Successful DHHS Partnership to Help Deaf, Hard of Hearing and Deaf-Blind Children Highlighted

DSDHH Director Jan Withers and EHDI Coordinator Marcia Fort celebrate their partnership at the National Early Hearing Detection and Intervention Conference.

DSDHH Director Jan Withers and EHDI Coordinator Marcia Fort celebrate their partnership at the National Early Hearing Detection and Intervention Conference.

March 20, 2019 – Increased cooperation and cross-divisional partnerships were cited as essential to improving DHHS’ service to North Carolina families with Deaf, Hard of Hearing and Deaf-Blind children at the 2019 National Early Hearing Detection and Intervention Conference, held March 5 in Chicago.

In a joint presentation, Jan Withers, director for DHHS’ Division of Services for the Deaf and Hard of Hearing (DSDHH), and Marcia Fort, the NC Division of Public Health’s Early Hearing Detection and Intervention (EHDI) coordinator, spoke about how recent collaboration between the two groups has already helped overcome obstacles to success.

The presentation, “Journey to a Better Understanding – Overcoming Hesitations and Misperceptions to Create Partnership,” focused on EHDI’s efforts to increase participation within the state’s Deaf, Hard of Hearing and Deaf-Blind population. EHDI began this process by getting key organizations and agencies, such as the North Carolina Association of the Deaf and the North Carolina School for the Deaf, to join the NC EHDI Advisory Committee. Fort then attended the Deaf Tarheels Festival and a North Carolina Association of the Deaf board meeting in 2018 in the hopes of making further inroads with the Deaf community.

“When Fort attended those events, it opened a line of communication,” said Withers. “It started to build trust between EHDI and the Deaf community.”

The Deaf community had a misperception about EHDI that needed addressing. The Deaf community believed EHDI focused only on auditory and speech development, ignoring American Sign Language (ASL) as an option for Deaf or Hard of Hearing children. Without the use of ASL, the adult Deaf and Hard of Hearing community couldn’t work with EHDI to support families. EHDI cleared up this confusion, stating that ASL was indeed an option for Deaf or Hard of Hearing Children. With that obstacle overcome, the Deaf community was comfortable partnering with EHDI.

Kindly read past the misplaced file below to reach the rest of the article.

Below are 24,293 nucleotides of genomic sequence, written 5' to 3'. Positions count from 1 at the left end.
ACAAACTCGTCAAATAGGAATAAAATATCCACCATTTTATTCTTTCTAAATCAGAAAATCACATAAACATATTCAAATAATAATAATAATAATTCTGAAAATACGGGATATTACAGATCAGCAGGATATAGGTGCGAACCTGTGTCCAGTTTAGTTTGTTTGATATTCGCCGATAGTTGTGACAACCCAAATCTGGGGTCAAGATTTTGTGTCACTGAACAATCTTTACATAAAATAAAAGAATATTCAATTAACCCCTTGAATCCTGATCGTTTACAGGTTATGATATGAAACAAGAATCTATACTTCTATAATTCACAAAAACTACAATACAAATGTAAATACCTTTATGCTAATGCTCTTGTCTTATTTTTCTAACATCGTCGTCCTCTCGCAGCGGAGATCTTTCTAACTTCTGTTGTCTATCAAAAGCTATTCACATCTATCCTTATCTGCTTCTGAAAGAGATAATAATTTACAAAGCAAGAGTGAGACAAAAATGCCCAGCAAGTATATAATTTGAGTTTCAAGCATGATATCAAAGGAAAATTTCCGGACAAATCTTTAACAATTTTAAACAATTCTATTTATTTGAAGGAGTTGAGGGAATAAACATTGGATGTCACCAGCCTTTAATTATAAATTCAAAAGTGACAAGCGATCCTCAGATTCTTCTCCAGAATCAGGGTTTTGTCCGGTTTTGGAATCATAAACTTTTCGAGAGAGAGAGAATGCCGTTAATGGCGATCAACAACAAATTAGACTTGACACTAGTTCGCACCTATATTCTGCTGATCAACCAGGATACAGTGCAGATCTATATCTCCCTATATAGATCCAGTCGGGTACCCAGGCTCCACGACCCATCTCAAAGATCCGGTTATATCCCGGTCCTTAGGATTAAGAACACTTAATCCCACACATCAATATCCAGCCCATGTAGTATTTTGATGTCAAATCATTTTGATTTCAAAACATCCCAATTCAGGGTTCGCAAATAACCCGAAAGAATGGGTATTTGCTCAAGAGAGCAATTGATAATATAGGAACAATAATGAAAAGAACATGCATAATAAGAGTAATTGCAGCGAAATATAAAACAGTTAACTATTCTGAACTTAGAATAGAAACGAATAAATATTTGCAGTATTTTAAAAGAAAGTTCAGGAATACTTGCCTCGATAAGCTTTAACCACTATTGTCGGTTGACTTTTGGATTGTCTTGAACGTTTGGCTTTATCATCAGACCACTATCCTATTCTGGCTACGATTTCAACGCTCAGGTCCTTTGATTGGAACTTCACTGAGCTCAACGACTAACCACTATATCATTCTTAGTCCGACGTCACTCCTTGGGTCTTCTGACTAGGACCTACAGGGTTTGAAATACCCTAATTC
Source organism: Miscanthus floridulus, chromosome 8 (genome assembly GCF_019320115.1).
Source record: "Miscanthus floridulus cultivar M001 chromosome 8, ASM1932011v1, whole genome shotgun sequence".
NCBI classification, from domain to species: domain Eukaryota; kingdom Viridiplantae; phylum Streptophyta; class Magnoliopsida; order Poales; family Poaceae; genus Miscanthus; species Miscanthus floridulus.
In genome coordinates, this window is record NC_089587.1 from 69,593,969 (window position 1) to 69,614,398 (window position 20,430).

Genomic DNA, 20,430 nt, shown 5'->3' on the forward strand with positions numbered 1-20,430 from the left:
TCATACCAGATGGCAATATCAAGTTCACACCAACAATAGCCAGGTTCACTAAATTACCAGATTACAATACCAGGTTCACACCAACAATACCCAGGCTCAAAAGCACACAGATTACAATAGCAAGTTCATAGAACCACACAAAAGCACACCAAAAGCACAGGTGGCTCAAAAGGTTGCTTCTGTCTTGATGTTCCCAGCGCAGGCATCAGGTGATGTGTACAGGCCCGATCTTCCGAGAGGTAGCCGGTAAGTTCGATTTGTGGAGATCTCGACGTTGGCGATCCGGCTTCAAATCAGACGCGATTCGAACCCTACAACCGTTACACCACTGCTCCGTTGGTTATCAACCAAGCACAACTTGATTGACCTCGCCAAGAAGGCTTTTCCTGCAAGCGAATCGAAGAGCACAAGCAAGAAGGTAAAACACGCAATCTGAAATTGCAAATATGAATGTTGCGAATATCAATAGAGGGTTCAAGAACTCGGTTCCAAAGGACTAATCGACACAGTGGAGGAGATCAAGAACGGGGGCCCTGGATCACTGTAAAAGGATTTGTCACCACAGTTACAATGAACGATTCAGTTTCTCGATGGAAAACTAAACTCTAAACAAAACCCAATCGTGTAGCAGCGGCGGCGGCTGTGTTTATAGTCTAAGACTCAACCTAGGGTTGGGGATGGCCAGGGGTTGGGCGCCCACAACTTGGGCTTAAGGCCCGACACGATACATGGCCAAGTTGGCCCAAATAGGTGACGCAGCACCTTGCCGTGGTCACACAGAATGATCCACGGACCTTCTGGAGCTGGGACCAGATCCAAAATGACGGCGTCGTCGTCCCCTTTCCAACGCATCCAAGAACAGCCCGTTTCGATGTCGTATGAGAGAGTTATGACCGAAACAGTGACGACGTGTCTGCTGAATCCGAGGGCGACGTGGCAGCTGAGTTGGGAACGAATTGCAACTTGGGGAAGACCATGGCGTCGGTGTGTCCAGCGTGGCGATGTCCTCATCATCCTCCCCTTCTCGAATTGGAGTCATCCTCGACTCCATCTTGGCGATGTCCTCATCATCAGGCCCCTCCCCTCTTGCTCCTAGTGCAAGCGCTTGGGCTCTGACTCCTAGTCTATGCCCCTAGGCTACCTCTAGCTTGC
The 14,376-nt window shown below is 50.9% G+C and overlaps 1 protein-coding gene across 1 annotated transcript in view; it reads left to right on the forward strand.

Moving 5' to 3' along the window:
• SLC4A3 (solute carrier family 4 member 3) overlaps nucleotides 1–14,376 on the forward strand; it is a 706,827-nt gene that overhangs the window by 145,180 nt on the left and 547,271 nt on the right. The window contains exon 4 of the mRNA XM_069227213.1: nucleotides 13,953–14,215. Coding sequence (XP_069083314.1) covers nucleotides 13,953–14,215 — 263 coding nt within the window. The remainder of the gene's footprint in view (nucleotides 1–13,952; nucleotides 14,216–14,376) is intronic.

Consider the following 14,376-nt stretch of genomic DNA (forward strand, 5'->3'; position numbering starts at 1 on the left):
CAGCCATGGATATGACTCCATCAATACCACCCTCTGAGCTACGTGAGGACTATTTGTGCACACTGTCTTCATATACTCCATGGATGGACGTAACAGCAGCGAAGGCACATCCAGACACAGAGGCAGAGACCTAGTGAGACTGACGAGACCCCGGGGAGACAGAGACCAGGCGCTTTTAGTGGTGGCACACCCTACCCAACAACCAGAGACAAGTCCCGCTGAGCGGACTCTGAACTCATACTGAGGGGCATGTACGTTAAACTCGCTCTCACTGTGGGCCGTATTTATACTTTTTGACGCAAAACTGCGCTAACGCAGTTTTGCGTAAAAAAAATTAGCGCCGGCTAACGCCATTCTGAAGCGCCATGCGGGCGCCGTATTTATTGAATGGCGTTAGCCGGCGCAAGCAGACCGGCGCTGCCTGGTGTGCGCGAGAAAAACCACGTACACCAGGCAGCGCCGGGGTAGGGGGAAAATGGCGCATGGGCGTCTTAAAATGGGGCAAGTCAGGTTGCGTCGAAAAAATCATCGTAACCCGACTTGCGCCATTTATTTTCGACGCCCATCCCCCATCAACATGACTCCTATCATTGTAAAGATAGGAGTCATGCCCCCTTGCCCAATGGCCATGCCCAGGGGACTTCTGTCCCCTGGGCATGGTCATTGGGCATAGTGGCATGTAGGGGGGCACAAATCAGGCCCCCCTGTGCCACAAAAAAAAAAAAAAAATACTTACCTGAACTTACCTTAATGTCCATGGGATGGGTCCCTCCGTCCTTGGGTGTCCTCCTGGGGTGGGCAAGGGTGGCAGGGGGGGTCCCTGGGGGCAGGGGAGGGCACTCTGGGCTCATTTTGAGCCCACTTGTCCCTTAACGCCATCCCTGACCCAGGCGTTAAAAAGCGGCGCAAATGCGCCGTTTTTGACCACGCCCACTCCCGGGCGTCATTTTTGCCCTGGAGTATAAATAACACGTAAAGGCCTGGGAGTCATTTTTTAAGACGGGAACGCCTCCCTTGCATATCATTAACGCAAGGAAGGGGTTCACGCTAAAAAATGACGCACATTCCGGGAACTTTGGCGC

“This helped both groups realize that they have the same long-term goals,” said Fort. “We all want the best outcomes for Deaf and Hard of Hearing children, regardless of communication mode or cultural preferences.”

Since then, the success of the EHDI partnership with DSDHH has been setting the stage to reduce duplicative efforts and improve services to families with Deaf, Hard of Hearing and Deaf-Blind children.

For 18 years, the National Early Hearing Detection and Intervention conference has worked to expand implementation of comprehensive, state-based EHDI programs. The conference brings together people working in state EHDI programs, those who provide screening, diagnostic and early intervention support to young children with hearing loss, parents of children with hearing loss, and Deaf or Hard of Hearing adults looking to find more opportunities for children with hearing loss. DSDHH serves as EHDI’s portal to the state’s Deaf and Hard of Hearing community.

Author: 
Ryan Hill